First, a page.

It is workers at the front line of operations who are best placed to identify areas of waste and so the Toyota approach to lean management was to empower workers to identify areas of waste and to take responsibility for the inspection and quality control of their own work. A key argument being that failure, in the form of defective goods, represents a form of waste. Therefore a lean approach requires a commitment to ‘zero defects’.

In the public services John Seddon argues for the abolition of the Audit Commission, stating,

People’s work should not be inspected; people should be their own inspector.

Seddon (2008: 63-64).

However, this seems like a rather unrealistic goal within public services, even where the current UK Government may be working towards abolishing the Audit Commission there will always be a need for auditing and scrutiny of public services – hence the development of a new auditing regime. This is due to the demand (what John Seddon would describe as ‘failure demand’ for accountability in public services when things go wrong). This is heightened by the extent to which public services are often dealing with life-or-death situations with highly vulnerable groups. As the case of Mid-Staffordshire NHS Trust shows, where failure does occur in public services it is important that lessons are learned and there is some accountability for the mistakes that have happened.

At this point it would be wrong to conclude that Lean is something that can only work within a manufacturing setting. As this article from the Harvard Business Review illustrates there is some relevance to the service sector. However, public services, which have their own distinct challenges, have particular characteristics that make a lean approach more difficult to achieve.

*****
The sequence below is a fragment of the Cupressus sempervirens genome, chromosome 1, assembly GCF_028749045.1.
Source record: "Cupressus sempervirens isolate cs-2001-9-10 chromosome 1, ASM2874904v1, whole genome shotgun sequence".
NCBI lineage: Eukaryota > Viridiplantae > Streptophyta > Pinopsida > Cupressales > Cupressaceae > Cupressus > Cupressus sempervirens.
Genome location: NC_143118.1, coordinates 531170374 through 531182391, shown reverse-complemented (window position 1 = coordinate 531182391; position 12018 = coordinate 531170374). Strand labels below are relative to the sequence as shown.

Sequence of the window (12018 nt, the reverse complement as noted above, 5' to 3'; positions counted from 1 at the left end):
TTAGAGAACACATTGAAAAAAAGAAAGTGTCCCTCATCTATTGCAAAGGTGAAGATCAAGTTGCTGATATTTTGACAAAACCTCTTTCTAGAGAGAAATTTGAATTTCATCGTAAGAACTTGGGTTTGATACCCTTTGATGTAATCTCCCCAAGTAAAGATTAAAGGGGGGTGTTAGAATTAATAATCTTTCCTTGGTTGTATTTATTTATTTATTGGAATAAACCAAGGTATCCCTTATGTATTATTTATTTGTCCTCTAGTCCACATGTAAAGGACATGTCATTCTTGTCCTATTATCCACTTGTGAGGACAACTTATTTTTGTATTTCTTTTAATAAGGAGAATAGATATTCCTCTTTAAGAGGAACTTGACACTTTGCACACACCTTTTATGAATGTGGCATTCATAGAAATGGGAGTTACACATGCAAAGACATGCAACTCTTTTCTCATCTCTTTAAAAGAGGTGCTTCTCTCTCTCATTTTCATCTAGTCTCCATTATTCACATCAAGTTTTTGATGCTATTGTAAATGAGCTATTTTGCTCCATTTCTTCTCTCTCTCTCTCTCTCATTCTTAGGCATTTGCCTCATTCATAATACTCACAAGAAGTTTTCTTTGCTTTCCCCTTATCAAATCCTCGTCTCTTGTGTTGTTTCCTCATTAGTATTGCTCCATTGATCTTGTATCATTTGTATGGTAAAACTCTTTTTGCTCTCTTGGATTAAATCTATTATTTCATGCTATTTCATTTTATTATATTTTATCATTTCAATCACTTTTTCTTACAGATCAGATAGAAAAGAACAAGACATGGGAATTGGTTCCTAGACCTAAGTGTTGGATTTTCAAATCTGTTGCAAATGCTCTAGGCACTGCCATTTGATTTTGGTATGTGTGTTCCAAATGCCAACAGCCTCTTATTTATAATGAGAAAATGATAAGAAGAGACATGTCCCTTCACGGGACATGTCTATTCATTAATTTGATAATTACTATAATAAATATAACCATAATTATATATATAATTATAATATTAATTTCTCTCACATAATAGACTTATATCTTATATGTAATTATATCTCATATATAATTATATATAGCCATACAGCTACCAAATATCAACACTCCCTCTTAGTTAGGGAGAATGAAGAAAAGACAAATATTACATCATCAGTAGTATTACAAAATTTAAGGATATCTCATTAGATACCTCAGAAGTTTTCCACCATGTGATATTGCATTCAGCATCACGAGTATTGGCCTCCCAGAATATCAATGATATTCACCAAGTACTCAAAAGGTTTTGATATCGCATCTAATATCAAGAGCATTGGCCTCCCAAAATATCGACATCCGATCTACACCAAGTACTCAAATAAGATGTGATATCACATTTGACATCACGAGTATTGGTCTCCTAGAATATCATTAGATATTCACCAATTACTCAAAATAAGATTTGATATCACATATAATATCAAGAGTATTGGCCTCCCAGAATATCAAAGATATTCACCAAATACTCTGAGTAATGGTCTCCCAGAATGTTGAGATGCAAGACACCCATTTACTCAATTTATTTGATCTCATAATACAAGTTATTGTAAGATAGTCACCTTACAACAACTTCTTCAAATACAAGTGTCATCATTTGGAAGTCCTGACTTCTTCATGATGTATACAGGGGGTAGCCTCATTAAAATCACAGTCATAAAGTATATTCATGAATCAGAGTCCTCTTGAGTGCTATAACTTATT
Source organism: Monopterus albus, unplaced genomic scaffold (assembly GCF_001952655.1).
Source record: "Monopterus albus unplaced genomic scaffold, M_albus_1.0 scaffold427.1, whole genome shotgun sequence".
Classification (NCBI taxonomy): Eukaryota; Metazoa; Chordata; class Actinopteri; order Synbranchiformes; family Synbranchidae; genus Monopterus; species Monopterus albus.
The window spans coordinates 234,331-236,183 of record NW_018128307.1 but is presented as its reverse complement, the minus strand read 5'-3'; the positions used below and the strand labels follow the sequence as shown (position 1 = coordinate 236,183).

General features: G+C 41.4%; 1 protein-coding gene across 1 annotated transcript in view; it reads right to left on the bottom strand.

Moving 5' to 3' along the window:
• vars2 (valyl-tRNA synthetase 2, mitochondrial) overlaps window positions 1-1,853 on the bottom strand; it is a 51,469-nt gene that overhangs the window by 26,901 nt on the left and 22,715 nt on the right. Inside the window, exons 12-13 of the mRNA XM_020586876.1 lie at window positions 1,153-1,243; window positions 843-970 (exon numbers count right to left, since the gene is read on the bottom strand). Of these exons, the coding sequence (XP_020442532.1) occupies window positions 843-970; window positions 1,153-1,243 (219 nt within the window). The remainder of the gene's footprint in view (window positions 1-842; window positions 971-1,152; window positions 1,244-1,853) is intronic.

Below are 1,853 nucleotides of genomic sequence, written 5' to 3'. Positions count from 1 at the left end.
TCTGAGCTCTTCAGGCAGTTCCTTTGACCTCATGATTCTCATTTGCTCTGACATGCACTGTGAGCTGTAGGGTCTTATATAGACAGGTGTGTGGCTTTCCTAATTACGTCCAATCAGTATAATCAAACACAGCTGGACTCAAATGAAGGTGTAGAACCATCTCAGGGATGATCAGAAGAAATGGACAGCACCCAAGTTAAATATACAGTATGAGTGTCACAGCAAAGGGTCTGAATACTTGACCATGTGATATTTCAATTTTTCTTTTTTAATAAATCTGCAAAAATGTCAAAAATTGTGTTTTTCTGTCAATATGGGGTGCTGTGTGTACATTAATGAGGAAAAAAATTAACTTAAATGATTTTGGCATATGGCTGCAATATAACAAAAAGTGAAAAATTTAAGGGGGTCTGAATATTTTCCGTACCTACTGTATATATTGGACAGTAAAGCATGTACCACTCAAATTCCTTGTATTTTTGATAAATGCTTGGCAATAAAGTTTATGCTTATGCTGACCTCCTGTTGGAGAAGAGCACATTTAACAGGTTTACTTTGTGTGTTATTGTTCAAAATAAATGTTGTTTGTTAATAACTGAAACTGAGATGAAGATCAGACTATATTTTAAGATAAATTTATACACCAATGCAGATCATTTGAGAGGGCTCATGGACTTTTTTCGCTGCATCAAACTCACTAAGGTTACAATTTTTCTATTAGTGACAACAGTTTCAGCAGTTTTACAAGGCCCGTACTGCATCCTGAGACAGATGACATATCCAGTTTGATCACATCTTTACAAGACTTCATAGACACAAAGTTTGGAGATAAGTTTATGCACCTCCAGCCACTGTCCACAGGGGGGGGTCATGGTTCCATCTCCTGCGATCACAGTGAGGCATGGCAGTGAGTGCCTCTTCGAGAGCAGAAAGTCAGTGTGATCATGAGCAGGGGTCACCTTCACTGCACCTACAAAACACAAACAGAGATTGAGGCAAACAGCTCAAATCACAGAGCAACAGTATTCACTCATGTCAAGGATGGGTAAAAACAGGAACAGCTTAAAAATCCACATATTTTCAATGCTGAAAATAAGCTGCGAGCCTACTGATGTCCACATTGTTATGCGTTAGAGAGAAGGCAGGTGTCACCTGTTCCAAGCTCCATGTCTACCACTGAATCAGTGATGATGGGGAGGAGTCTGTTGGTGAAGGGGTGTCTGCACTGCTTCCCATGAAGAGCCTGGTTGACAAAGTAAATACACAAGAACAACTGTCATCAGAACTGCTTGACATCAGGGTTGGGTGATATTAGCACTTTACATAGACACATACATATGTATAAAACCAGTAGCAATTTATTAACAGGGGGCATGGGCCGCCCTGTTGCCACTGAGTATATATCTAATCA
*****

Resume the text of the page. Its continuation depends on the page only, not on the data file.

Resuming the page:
To some extent a lean management way of thinking is important in public services today. Public services are increasingly expected to be responsive to ‘customer’ needs and continuous improvement (and efficiency savings) have become an accepted part of how we plan and deliver our public services. However,  we are still accountable to the public and therefore good governance mechanisms are key. To an extent, when things go wrong in public services, we (the public) tend to fall back on bureaucracy – what policies and procedures were in place?; how was the service audited and inspected?; where does accountability lie?

There are in fact some positive aspects of bureaucracy which are important not to forget. As the former Cabinet Secretary, Sir Gus O’Donnell, has put it,

In this country you can renew your car tax if you can prove you own the vehicle, it is roadworthy and it is insured. In other parts of the world all it takes is knowing which palms to grease. Bureaucratic systems are colour-blind, gender-neutral and they don’t care what you sound like. That brings fairness in a way more discretionary systems can never match.

Sir Gus O’Donnell, ‘There is no shame in being a bureaucrat’, Financial Times, 2013.

Finally, what I have found in speaking to those who have experienced the ‘implementation’ of lean management in public services is that there is a fairly piecemeal approach. Those aspects that are seen to deliver cost savings are pushed through with some gusto whilst aspects of empowering and developing staff (where investment may be required) are quietly forgotten. Yet the successful delivery of a lean management approach is totally dependent on a committed and empowered workforce. It is, in many respects (as highlighted by John Seddon) the very opposite of a traditional command and control form of management. So as soon as someone tells you to implement lean management – and dictates how it is to be done – you should consider what they are actually meaning.